For me, it had been a bit frustrating early on that they "lost the plot" early on, resulting in a problem that hadn't been in the vehicle as presented. Instead of re-grouping to deal with the issue as a fresh concern, they had become disorganized and floundered badly. It was compounded by "tunnel vision", followed by going down a "rabbit hole" and eventually running into a "wily old fox" who'd scared 'em back onto the "trodden path."
My words of advice were, "Listen to the clues that the car is giving you." A dead battery from extended sitting with the headlamps on and no battery maintainer connected, headlamps that could no longer be turned off and a nearly endless list of DTCs throughout the vehicle, had provided a valuable lesson.
From this single experience, I might net a little extra short-term respect and buy-in, from those who realize that we were born with two ears and one mouth for a reason. The lesson is, to be able to turn a frustrating or negative experience into a positive experience that will not soon be forgotten!
I'm sure that we've all got some similar stories to share......
Ahh dealing with teenagers. The end of your school year is near so they all think they are smarter than poppa bear now. You handled it well. I’m sure most of them will listen the next time you’re speaking. They may not openly admit it but they will. I attended a hands on 6 day diagnostic course a few years ago. At the end of the week we were given broken vehicles to rectify. We were split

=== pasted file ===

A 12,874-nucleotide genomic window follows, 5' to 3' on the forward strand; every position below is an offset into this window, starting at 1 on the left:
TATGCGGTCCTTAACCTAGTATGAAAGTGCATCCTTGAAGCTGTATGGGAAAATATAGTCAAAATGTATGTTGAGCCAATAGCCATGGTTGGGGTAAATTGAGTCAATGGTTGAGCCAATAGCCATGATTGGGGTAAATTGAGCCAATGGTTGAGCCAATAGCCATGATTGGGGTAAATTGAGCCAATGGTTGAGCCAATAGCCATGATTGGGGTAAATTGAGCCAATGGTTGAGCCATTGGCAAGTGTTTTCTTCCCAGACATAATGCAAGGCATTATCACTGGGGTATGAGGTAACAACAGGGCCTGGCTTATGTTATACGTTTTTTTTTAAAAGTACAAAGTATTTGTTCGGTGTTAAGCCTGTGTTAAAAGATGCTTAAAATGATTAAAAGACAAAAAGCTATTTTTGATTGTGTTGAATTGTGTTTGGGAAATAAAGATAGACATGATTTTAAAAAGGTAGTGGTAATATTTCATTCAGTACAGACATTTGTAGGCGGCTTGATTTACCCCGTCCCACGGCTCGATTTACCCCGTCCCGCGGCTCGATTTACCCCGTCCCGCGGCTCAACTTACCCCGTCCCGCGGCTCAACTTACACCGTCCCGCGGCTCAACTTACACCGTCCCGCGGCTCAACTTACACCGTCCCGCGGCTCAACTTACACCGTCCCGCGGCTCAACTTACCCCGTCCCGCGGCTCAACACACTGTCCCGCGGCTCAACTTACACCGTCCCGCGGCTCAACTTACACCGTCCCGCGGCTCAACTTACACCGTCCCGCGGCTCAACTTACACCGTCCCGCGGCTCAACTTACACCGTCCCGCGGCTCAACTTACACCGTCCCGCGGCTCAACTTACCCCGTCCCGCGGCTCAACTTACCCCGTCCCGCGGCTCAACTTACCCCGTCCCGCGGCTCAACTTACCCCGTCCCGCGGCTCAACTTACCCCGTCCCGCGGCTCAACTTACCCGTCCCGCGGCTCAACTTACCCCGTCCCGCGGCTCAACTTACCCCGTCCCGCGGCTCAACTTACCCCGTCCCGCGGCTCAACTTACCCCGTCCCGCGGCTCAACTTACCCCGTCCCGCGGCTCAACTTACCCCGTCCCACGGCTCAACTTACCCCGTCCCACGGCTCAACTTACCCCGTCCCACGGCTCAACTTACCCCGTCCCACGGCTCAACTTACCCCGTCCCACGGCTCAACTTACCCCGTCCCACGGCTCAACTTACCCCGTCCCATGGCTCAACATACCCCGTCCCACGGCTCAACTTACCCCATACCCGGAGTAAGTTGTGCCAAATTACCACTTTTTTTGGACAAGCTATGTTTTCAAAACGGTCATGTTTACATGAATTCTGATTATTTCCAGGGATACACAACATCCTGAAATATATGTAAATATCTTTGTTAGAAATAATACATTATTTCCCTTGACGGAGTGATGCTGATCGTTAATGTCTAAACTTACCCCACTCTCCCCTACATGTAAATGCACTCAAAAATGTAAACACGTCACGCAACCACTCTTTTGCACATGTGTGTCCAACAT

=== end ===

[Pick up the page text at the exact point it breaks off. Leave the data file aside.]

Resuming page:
I agree Robert, sometimes we get caught out and a slice of "humble pie" is a bit hard to swallow! FWIW, my students can range from late teens to the oldest who was 50 when he graduated. Most are mid-20s to mid-late 30s. I see them again often for upgrading courses, when they have graduated and are at the training centre. I'd like to think that they have matured by then, but it is not always the
I'm pretty sure that we all were and may still be once in a while Adrean. In the past 50 years of association with this field, I've been humbled more than enough times!
Humbled again and again always . We learn everyday
Hi Martin, I was once one of those ASEP stooges. I'm sure John could tell you stories. Someday's I like to think I turned out OK ;). I hope your doing well out west. Those students are very lucky to have a mentor and instructor like you. I know i'm grateful for all that John taught me. Do have to say I miss all the PST training I received in my dealer days. Reading your post brought me back to
Thanks Sean. It's been a while and good to see you here! I'll most likely see John at the IAGMASEP conference in Detroit later in the year. I'll say "Hi" from you. We have enough room within the apprenticeship training component to cover content not addressed in the 30+ GM hands-on courses. Since the apprenticeship is supported and augmented with GM course content, I do have freedom to explore